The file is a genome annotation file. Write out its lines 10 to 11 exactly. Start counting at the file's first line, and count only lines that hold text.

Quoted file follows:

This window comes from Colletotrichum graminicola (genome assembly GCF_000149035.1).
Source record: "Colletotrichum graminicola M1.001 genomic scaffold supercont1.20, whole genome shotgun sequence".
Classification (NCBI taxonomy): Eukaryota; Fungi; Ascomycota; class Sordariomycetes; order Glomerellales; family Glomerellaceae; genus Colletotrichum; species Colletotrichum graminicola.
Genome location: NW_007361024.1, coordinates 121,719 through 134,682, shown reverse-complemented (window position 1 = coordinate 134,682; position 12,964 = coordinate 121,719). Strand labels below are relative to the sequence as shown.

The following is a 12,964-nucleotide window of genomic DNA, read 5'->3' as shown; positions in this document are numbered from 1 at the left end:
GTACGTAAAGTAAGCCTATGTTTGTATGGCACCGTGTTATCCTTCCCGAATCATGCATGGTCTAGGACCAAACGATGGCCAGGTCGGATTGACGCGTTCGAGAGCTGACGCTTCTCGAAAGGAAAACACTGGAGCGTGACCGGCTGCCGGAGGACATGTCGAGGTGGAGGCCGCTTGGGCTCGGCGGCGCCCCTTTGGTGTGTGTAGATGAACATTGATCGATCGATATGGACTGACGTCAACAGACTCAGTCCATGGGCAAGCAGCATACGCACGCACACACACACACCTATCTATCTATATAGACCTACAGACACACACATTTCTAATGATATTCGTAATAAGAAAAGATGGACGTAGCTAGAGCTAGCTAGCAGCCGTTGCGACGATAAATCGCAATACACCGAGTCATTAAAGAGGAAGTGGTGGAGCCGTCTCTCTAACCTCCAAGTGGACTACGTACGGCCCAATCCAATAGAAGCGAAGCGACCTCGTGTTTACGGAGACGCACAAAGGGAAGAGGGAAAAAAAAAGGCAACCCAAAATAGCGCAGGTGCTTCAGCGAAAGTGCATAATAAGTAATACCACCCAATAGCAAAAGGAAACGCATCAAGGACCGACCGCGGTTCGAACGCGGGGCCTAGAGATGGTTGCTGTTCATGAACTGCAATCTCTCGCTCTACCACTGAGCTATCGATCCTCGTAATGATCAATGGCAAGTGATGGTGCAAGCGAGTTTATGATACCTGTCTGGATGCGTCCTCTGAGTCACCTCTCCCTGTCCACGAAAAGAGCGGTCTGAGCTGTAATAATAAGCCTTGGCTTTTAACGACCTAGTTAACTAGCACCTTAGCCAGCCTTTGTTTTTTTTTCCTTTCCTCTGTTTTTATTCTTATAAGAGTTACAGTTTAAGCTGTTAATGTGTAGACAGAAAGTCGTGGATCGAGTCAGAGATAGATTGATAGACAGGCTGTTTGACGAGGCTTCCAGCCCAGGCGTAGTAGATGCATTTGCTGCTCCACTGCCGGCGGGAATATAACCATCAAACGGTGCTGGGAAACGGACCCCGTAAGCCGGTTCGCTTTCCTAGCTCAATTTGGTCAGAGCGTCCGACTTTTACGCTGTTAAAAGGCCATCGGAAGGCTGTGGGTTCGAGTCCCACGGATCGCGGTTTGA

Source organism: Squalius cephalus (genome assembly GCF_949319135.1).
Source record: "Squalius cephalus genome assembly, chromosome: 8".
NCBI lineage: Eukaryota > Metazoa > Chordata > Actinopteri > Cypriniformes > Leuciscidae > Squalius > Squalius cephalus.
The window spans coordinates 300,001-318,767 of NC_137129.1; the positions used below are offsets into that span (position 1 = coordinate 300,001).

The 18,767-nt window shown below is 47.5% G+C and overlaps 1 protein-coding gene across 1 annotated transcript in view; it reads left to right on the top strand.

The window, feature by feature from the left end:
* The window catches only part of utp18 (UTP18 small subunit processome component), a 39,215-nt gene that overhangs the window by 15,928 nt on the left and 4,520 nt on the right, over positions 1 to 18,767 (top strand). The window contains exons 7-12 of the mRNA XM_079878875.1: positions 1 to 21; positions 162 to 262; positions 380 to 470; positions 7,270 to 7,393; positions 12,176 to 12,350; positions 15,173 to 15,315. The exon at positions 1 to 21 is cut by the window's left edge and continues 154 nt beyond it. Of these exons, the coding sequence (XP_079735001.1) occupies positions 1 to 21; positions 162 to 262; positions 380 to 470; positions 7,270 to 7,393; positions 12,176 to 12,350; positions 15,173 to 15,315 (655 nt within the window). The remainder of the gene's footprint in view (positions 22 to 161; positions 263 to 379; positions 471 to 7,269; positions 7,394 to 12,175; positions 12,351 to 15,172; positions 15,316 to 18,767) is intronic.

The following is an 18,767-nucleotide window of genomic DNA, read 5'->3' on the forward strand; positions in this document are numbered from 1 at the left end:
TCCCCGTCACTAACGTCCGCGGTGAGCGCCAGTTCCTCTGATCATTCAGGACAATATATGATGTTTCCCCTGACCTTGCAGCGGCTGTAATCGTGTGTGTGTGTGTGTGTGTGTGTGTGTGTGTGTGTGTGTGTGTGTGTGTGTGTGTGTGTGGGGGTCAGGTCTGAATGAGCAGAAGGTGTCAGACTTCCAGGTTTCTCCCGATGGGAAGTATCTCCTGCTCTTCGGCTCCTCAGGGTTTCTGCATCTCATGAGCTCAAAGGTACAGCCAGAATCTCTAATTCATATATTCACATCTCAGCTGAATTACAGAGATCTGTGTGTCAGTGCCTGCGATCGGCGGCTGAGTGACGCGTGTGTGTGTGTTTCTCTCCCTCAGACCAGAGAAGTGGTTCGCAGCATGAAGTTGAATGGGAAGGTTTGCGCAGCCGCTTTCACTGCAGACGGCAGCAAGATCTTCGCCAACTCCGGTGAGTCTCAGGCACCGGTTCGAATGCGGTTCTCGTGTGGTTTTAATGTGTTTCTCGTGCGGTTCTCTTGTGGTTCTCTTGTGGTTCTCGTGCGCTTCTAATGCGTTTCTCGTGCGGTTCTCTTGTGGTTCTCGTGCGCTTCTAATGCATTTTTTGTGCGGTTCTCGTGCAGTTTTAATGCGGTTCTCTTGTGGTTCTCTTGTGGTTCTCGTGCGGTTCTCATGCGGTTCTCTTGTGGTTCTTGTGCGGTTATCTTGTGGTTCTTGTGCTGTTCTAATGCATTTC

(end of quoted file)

The window spans coordinates 300,001-318,767 of NC_137129.1; the positions used below are offsets into that span (position 1 = coordinate 300,001).

The 18,767-nt window shown below is 47.5% G+C and overlaps 1 protein-coding gene across 1 annotated transcript in view; it reads left to right on the top strand.